Journal of World History Special Issue: World History and Ethnic Studies – Free!

The World History Association hosts its annual meeting at San Francisco State University from June 27 to 29, on the theme “CURRENTS.” The Journal of World History offers this accompanying special collection, “World History and Ethnic Studies: A Convergence Whose Time Has Come” free on the Project MUSE platform through September 30. Select World History titles will also be 30% off from July 1 through Sept 30, 2024.

The 11 articles collected by associate editor Laura J. Mitchell in “World History and Ethnics Studies” demonstrate the potential for thinking across the fields of world history and ethnic studies, an approach that includes critiques of canonical world history.

Members of an American Congressional committee were investigating the Japanese picture brides at the immigration station of Angel Island. This photograph was taken on July 25, 1920. Courtesy of Getty Images, and featured in “Japanese American Migration and the Making of Model Women for Japanese Expansion in Brazil and Manchuria, 1871-1945” by Sidney X. Lu in this special collection.

In her introduction to the issue, Mitchell  writes:

This year’s digital-only special issue brings interdisciplinarity into relief by exploring the relationship between world history and ethnic studies—related fields that benefit from mutual interrogation, as this collection shows. The context of 2024—both globally and in the U.S., where most subscribers to the Journal of World History are based—compells questions about the composition of the nation, historic constructions of identity along racial, linguistic, and gendered lines, the articulation and mobilization of power within societies and across polities, and enduring dynamics of imperial conquest and resistance. As scholars, teachers, and world citizens we are confronted with the continued rise in authoritarian politics; wars in Israel-Palestine, Ukraine, and Sudan; significant elections in India, South Africa, and the U.S.; and student protest movements challenging the status quo in the U.S., Europe, and the Arab world. So evidence-based understanding about the historical functions of race, ethnicity, cultural movements, and state power are especially relevant.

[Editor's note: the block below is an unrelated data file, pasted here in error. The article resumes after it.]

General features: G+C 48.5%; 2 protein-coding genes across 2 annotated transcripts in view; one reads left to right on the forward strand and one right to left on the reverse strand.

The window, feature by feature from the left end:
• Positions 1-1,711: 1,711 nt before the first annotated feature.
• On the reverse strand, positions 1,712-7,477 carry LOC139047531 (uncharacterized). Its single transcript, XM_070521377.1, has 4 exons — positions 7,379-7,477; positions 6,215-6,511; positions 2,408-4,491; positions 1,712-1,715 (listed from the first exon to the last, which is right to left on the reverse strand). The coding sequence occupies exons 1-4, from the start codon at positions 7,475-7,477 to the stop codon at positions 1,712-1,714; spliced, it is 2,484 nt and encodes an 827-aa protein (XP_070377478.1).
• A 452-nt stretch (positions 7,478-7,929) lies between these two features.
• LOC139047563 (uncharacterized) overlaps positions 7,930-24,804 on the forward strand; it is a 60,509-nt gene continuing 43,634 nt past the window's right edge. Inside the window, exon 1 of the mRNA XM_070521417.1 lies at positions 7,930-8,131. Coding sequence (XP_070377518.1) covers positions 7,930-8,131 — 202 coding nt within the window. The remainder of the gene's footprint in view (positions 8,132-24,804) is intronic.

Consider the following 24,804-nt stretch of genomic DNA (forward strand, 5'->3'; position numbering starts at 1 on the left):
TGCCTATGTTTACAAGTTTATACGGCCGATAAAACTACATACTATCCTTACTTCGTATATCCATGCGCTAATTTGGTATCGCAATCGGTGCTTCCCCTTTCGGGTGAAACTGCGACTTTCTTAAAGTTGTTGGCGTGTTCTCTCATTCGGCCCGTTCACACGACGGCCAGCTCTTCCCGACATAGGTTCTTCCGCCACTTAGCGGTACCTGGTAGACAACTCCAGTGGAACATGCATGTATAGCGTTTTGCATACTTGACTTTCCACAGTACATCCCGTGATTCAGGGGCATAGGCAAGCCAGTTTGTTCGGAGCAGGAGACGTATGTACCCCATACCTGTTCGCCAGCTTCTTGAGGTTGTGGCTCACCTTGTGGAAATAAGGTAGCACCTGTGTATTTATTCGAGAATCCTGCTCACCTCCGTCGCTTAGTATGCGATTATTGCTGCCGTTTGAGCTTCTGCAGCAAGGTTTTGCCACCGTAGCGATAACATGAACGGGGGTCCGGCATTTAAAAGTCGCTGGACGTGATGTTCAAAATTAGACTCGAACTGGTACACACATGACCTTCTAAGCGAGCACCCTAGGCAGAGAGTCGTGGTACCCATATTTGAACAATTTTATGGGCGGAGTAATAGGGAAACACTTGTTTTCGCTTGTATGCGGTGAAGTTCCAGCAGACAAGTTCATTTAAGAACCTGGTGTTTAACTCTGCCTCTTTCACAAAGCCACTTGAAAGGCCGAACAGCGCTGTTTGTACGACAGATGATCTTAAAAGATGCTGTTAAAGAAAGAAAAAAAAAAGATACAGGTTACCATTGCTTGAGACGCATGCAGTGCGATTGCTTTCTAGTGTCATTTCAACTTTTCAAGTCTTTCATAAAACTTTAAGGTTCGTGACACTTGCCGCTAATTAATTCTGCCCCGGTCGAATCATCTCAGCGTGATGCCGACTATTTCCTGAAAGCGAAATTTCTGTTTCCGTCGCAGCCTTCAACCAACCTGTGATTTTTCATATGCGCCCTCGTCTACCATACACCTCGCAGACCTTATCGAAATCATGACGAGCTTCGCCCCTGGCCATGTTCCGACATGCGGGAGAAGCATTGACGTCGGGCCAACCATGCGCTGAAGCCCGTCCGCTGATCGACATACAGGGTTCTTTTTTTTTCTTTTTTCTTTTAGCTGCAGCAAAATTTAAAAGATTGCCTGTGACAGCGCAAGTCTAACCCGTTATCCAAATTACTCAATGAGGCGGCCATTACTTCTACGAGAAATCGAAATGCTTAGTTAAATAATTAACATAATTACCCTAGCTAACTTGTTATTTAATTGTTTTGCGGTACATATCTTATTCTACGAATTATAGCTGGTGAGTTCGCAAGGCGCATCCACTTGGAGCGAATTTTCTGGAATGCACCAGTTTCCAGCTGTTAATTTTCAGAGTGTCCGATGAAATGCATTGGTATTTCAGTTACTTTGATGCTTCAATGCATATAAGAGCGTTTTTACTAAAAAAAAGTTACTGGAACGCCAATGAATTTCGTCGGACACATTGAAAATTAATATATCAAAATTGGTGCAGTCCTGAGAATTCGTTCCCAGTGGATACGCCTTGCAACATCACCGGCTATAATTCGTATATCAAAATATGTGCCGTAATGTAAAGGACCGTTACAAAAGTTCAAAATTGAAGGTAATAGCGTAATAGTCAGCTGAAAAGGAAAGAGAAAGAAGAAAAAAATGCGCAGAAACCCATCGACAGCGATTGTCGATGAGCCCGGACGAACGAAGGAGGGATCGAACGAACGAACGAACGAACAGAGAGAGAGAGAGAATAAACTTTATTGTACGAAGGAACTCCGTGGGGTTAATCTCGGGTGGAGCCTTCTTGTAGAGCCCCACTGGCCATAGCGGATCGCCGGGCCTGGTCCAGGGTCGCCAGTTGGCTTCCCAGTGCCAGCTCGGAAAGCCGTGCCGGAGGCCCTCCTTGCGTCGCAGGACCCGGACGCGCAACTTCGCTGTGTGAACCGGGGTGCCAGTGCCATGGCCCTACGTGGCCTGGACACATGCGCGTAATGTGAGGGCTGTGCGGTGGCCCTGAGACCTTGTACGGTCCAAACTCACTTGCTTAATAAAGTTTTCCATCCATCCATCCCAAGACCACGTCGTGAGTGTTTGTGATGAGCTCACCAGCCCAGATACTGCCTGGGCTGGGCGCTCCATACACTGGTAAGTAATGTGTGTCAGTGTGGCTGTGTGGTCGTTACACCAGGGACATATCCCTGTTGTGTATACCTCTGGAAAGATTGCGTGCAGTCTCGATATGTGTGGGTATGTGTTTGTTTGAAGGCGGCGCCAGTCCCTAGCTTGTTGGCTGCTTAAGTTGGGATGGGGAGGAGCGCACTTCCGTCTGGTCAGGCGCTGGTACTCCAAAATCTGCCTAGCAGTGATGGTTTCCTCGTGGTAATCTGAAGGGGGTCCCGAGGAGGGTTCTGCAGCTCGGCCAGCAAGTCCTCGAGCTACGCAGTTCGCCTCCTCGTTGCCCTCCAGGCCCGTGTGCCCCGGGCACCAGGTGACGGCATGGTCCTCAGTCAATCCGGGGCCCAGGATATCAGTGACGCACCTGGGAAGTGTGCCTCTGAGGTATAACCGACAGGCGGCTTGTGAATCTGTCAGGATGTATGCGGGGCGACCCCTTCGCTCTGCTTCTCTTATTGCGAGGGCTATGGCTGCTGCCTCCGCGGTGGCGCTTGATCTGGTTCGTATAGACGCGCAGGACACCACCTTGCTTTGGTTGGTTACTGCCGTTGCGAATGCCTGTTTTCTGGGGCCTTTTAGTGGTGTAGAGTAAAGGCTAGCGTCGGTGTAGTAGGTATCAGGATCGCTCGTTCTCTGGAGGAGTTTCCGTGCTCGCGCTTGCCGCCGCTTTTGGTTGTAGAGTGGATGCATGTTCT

Read the special issue here.

World History and Ethnic Studies

A Convergence Whose TIme Has Come

A Convergence Whose Time Has Come
Laura J. Mitchell

Africans and Asians: Historiography and the Long View of Global Interaction
Maghan Keita

Dispatches from Havana: The Cold War, Afro-Asian Solidarities, and Culture Wars in Pakistan
Ali Raza

Japanese American Migration and the Making of Model Women for Japanese Expansion in Brazil and Manchuria, 1871-1945
Sidney X. Lu

Reviving the Reconquista in Southeast Asia: Moros and the Making of the Philippines, 1565–1662
Ethan P. Hawkley

Between the Red Sea Slave Trade and the Goa Inquisition: The Odyssey of Gabriel, a Sixteenth-Century Ethiopian Jew
Matteo Salvadore

International Conscience, the Cold War, and Apartheid: The NAACP’s Alliance with the Reverend Michael Scott for South West Africa’s Liberation, 1946–1951
Carol Anderson

Singing the Civilizing Mission in the Land of Bach, Beethoven, and Brahms: The Fisk Jubilee Singers in Nineteenth-Century Germany*
Kira Thurman

African Americans and the Lynching of Foreign Nationals in the United States
William D. Carrigan and Clive Webb

China and the Spirit of Booker T. Washington: Applying Lessons from the Southern Black American Experience in Rural Republican China, 1920–1940
Melvin Barnes Jr.

Aliens in Their Native Lands: The Persistence of Internal Colonial Theory
John R. Chávez

Taking Children, Ruling Colonies: Child Removal and Colonial Subjugation in Australia, Canada, French Indochina, and the United States, 1870–1950s
Christina Firpo and Margaret Jacobs

Learn more about the WHA conference here.